North Indian Overseas Labour Migration in the Colonial Era: Origins, Intermediaries, and the Role of Trust
- Wednesday 8 May 2019
2311 SR Leiden
‘North Indian Overseas Labour Migration in the Colonial Era: Origins, Intermediaries, and the Role of Trust’
Indians travelled in unprecedented numbers overseas following the great Indian Uprising of 1857. This paper argues that there was an intimate connection between these two events: demonstrated by an analysis of 4,600 migrants from the port of Calcutta between 1857 and 1869. However, ‘push’ factors from north India and ‘pull’ factors arising from the demands of employers were only part of this story. Indians used informal networks and affective relationships to counter the exploitative arrangements set in place by colonial governments. Crucial to their migrations were intermediaries of various sorts. Known as ‘traffickers’ in contemporary political discourse, or as ’sirdars’ and ‘kanganies’ in colonial times, they assisted migrants in their journeys to specific destinations around the Indian Ocean and in the Caribbean. These intermediaries were usually themselves ‘old migrants’ who could inform refugees and migrants how best to avoid the hazards of their long journey. They also acted as overseers on overseas plantations. As middle-men between the employers and workers, they were commonly criticised. However they performed a vital service, especially when it came to representing the worker’s interests if they chose to re-indenture and settle in far-flung destinations such as Mauritius, South Africa, Malaysia, Trinidad and Guyana. Hundreds of thousands of Bhojpuris and their families chose to do just that. As result, Indians contributed at least as much as Europeans to the building of new societies across the global south in the 19th and early 20th centuries.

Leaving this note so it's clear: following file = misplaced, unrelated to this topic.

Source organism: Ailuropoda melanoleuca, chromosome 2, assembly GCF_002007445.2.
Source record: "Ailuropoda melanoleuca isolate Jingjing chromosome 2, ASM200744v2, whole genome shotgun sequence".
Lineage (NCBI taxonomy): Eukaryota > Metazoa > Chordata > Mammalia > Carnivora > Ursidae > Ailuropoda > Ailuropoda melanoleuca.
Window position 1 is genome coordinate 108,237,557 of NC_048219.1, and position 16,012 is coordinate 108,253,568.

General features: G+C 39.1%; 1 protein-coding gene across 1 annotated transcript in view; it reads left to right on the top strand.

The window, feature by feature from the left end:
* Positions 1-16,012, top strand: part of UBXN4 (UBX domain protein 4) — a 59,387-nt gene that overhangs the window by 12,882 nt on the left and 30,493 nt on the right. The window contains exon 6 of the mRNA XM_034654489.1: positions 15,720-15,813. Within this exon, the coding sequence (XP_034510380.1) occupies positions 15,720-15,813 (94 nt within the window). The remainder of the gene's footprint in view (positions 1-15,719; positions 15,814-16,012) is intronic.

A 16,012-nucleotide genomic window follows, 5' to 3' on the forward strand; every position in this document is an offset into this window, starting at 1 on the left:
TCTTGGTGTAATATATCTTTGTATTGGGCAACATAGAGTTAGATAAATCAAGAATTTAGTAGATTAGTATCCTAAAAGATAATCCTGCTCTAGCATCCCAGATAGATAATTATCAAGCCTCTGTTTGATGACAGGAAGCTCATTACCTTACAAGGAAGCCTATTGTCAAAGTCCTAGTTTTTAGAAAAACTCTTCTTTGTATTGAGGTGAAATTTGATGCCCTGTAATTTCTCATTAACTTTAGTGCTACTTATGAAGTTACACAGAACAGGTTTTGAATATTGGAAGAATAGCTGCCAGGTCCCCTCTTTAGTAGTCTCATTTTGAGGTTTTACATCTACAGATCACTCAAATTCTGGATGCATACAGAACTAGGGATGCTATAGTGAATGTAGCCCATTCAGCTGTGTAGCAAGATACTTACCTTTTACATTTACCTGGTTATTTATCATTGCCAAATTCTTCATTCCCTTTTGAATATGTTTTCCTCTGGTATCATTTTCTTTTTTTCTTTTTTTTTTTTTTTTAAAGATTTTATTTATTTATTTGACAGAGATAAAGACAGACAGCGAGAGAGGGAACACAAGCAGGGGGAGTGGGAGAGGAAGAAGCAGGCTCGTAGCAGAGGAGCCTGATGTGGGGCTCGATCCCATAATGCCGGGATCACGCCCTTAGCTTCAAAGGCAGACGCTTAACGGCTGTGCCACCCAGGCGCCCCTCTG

About the Speaker:
Crispin Bates is the Professor of modern and contemporary South Asian history at the University of Edinburgh and former Director of Edinburgh University’s internationally renowned Centre for South Asian Studies. He is presently a Visiting Professor at the Institute for Advanced Studies on Asia in Tokyo University. He completed his PhD in Indian history at Cambridge University, where he was a Research Fellow in Churchill College. He has previously held visiting posts in Paris, Calcutta, Kyoto, and Hitotsubashi Universities, as well as at The National Museum of Ethnology in Japan.
Followed by a reception at the Faculty Club